SALEM, Ore. — There were signs of trouble at a Marion County animal rescue operation before it was raided by authorities who seized 140 dogs and arrested three of its principals.
Willamette Animal Rescue hadn’t completed state registration requirements for nonprofits, prompting the Oregon Department of Justice to threaten legal action, the Statesman Journal reported. Residents who suspected abuse contacted Marion County and several animal welfare agencies about it.
Willamette Animal Rescue sometimes alarmed people at adoption events by bring dirty, scruffy-looking animals, the newspaper reported.
Deputies raided the shelter’s warehouse in Brooks on Jan. 13. Many of the dogs seized were emaciated and suffered from ringworm, mange, eye infections and parasites. Each of the three arrested — president Alicia Marie Inglish, 24; secretary Amanda Noelle Oakley, 19; and board member Merissa Marie Noonan, 21 — faces more than 100 counts of animal neglect.
The organization ostensibly was formed to save dogs from certain death at “kill shelters” and make them available for adoption. It registered with the Secretary of State’s Office in May 2011.
But by September 2012, Inglish stopped paying vet bills, according to Sheri Morris, owner of Willamette Valley Animal Hospital, and she lost her job at a Keizer pet supply store.
Dan Carroll, the attorney appointed to represent Inglish in the criminal case, declined to comment to the newspaper.
Soon after the news broke about Inglish’s arrest, PetSmart Charities terminated Willamette Animal Rescue as an adoptions provider. PetSmart Charities has adoption centers in every PetSmart store.
“Our primary concern is clearly for those pets,” said Steve Pawlowksi, a spokesman for PetSmart Charities.
The nonprofit, a separate organization from the retailer, has approved a $20,000 grant to help the Oregon Humane Society deal with the influx of dogs from the closed shelter. Pawloski said the charity did a site visit of a “foster home” where Inglish had dogs, but never checked the Brooks warehouse.
Like all PetSmart’s adoption partners, Inglish’s animal rescue organization received a $10 reward for every pet adopted through a PetSmart adoption center, Pawlowski said.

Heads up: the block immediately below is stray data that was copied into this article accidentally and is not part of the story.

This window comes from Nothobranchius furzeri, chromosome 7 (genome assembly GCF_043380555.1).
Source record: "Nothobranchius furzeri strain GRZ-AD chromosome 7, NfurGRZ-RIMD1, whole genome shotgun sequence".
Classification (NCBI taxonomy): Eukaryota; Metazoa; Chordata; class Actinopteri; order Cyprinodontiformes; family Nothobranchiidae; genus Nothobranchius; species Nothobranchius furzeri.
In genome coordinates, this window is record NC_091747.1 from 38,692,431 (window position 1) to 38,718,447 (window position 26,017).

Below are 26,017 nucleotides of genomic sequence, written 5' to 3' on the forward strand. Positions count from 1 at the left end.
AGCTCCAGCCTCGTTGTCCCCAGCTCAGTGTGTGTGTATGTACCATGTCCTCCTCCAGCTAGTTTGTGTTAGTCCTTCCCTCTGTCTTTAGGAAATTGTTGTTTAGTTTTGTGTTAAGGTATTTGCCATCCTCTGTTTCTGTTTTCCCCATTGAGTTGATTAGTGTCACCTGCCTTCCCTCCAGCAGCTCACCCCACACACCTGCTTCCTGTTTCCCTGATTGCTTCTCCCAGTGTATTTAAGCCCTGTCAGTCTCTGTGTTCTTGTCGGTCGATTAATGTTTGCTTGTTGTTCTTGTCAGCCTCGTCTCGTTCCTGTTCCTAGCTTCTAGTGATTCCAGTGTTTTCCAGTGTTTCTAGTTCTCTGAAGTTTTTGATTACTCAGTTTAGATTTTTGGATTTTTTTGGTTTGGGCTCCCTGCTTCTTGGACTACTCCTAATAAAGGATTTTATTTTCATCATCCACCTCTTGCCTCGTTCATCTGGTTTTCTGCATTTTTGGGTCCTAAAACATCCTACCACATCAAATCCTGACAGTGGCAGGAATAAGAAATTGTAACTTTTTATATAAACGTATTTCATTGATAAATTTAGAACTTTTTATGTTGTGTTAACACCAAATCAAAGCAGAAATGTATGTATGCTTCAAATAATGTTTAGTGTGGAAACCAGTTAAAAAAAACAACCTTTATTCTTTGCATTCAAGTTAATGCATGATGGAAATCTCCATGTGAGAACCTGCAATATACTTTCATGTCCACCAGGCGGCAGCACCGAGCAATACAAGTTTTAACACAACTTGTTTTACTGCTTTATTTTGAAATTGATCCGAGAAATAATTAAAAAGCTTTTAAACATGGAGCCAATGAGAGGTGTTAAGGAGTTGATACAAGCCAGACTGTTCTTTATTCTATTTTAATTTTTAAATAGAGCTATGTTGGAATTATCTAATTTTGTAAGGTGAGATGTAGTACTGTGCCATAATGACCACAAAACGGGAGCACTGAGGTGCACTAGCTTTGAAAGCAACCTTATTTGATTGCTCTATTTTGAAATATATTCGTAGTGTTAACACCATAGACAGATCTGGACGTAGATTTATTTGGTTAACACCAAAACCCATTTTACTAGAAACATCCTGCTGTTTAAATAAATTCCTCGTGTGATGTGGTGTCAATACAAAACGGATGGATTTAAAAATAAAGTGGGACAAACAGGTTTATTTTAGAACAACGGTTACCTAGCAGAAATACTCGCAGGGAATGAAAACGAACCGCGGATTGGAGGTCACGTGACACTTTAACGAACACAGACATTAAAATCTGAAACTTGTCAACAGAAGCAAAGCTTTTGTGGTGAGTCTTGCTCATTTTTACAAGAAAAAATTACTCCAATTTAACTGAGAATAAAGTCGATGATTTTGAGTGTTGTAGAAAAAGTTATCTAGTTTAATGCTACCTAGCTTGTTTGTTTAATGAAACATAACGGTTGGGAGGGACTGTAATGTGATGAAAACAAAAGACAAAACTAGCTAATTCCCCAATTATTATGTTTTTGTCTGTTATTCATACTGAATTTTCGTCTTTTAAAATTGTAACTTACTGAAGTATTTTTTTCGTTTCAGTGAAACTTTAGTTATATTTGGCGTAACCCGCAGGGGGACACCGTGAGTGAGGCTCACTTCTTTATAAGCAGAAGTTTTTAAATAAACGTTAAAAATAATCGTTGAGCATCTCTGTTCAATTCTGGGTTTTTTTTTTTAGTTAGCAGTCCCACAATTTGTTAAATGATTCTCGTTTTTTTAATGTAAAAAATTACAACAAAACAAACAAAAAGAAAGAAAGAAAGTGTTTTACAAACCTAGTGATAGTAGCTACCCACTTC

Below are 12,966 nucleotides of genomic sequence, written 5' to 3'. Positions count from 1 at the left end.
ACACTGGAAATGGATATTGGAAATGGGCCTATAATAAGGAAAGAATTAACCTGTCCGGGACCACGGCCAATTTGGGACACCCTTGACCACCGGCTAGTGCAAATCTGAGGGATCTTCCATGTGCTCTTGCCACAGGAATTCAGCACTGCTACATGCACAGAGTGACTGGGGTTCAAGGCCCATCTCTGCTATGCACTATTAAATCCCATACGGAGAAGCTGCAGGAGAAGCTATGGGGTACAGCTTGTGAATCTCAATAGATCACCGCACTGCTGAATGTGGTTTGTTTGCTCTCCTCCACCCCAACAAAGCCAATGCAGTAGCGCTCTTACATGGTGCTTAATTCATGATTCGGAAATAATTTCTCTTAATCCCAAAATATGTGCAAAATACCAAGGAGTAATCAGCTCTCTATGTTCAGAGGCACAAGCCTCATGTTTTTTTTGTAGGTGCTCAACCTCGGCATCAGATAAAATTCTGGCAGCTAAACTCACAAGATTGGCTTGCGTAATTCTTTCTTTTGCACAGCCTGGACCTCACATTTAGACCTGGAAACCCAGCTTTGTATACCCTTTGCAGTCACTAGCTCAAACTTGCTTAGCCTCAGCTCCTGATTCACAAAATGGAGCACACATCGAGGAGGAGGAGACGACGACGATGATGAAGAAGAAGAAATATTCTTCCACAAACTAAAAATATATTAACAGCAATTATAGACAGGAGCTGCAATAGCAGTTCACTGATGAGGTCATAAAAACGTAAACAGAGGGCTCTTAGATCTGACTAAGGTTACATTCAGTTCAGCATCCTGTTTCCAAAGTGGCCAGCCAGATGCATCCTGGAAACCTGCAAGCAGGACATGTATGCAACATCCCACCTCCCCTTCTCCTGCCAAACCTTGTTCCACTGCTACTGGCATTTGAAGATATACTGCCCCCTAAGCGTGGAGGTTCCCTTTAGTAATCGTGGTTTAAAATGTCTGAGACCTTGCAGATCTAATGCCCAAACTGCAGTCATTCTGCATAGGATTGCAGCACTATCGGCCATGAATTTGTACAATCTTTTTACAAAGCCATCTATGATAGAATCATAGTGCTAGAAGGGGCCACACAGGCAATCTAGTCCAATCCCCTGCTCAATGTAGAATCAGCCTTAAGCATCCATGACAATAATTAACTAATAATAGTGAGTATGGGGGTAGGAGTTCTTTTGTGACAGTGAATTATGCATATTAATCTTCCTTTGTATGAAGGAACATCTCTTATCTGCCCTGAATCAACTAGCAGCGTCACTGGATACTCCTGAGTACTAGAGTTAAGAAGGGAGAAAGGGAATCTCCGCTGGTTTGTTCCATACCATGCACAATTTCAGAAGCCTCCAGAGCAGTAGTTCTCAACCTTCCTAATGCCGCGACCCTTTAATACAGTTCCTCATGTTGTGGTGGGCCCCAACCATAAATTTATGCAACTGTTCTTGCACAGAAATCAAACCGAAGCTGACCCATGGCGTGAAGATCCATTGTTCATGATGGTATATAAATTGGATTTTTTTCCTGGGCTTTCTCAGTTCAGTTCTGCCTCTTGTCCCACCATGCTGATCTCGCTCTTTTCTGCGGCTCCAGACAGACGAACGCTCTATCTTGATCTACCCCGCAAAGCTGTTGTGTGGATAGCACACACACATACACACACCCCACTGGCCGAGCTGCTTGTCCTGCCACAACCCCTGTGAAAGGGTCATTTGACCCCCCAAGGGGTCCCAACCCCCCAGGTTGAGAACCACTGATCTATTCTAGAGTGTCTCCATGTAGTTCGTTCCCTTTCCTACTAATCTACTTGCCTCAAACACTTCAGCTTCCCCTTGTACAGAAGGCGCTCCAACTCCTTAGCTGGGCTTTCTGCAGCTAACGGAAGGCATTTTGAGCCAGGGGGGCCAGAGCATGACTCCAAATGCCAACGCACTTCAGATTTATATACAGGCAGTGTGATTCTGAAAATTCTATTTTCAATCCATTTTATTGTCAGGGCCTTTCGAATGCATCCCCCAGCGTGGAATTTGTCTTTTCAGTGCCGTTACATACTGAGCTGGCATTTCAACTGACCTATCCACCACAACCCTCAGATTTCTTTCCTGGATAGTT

Willamette Animal Rescue has no employees, only a three-member board of directors that includes Inglish, said Geordie Duckle, a Portland lawyer who represents the organization. Duckle added that many volunteers assisted with its operations.
Families who adopted pets from Willamette Animal Rescue told the Statesman Journal they were charged fees ranging from $150 to $275 per animal. It’s not unusual for pet rescue operations to charge adoption fees to cover their costs, including veterinary care of animals and a microchip.
Sonia Pulvers of the Marion County Dog Shelter, which took in 26 of the Willamette Animal Rescue dogs, said some of the animals contained microchips from rescues outside Oregon.
“Other states have shelters that are overwhelmed with dogs,” Pulvers said. “What’s happened is the shelters in other states are putting out a call for help.”
Sandy resident Tina Morgan spotted a Corgi mix named Chloe at a PetSmart adoption event in Wilsonville.
After being assured that Chloe was great with other cats and dogs, Morgan paid Willamette Animal Rescue a $275 adoption fee. She was told paperwork on the pet’s history would be mailed to her. It never was, and Chloe fought with other pets in the household and nipped at family members or hid from them.
Inglish “said it was my fault that the dog was having all these problems,” Morgan said.
Willamette Animal Rescue agreed to take Chloe back but refused to provide a refund or a replacement dog, Morgan said. Morgan has filed a complaint with the Oregon Attorney General’s Office.
Hopes Haven Animal Rescue director Marsha Chambers said she and others “started spying on” Inglish because they suspected animal neglect. Chambers contacted the Marion County Sheriff’s Office, the Willamette Humane Society and the Oregon Humane Society — initially to no avail.
Finally, Marion County officials searched the warehouse after receiving photos of conditions there from an informant, Chambers said.
“It took a private person to bust her,” Chambers said.